Although the inquiry states that prior to receiving the bonds, the other assets of the estate were “fully administered,” it is important to note that the receipt of new assets reopens estate administration and the duties attendant thereto. Under Rule 3.3(b), “a lawyer who represents a client in an adjudicative proceeding and who knows that a person intends to engage, is engaging or has engaged in criminal or fraudulent conduct related to the proceeding shall take reasonable remedial measures, including, if necessary, disclosure to the tribunal.” All of the above listed actions involve substantive representations regarding the value and/or administration of the estate to either the Register of Wills or the Orphans’ Court and therefore trigger the disclosure requirement of Rule 3.3.

In addition, Pennsylvania case law appears to require disclosure of the bond situation to the other beneficiaries. A 1995 Montgomery County Orphans’ Court decision (issued by Judges Ott and Taxis), held that although an attorney representing an estate fiduciary need not consider the beneficiaries of the estate to be clients, the attorney nevertheless has a duty of care to those beneficiaries known as “derivative duties” that is similar to the duty of care owed to the fiduciary. Pew Trust, 16 Fiduc.Rep.2d 73 (Montg. 1995).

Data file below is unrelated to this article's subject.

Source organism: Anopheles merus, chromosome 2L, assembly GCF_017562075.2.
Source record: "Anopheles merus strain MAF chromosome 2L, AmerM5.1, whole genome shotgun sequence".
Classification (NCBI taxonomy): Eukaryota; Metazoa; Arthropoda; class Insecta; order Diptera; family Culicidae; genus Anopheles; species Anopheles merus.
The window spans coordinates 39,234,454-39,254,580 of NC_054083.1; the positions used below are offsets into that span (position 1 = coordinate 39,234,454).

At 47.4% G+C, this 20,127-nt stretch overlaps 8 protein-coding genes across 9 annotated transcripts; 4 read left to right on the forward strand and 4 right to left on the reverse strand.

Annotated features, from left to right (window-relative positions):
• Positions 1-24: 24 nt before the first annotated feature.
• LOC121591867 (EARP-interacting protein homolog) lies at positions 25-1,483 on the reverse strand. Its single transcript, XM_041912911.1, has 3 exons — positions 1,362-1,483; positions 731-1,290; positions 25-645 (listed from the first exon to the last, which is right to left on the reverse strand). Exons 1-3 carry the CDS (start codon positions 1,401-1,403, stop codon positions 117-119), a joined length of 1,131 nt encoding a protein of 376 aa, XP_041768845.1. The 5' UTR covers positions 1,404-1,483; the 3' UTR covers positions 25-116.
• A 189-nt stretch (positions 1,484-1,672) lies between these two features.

To summarize, Rule 1.6 permits disclosure to the other beneficiaries in this instance and the Pew case may actually require that such disclosure be made. In addition, assuming that one or more of the actions triggering Rule 3.3 has occurred, in order to comply with the duties under that Rule, the inquirer must first remonstrate with the client confidentially, advise her of the inquirer’s duty to the beneficiaries and duty of candor toward the tribunal and urge her to come forward with the bonds so that they can be properly administered. If she fails to do so within a time limit set by the inquirer in writing, the inquirer is then obligated under Rule 3.3(b) to disclose the situation with the bonds to the Register of Wills and/or Orphans’ Court. The inquirer will also be required to withdraw as her counsel because continued representation under those circumstances would result in a violation of the Rules. See Rule 1.16(a)(1).

CAVEAT: The foregoing opinion is advisory only, and is based upon the facts presented in the inquiry, and any assumptions set forth therein. This opinion is not binding on the Office of the Disciplinary Counsel or any court, and is only entitled to such weight as any such entity would choose to give it.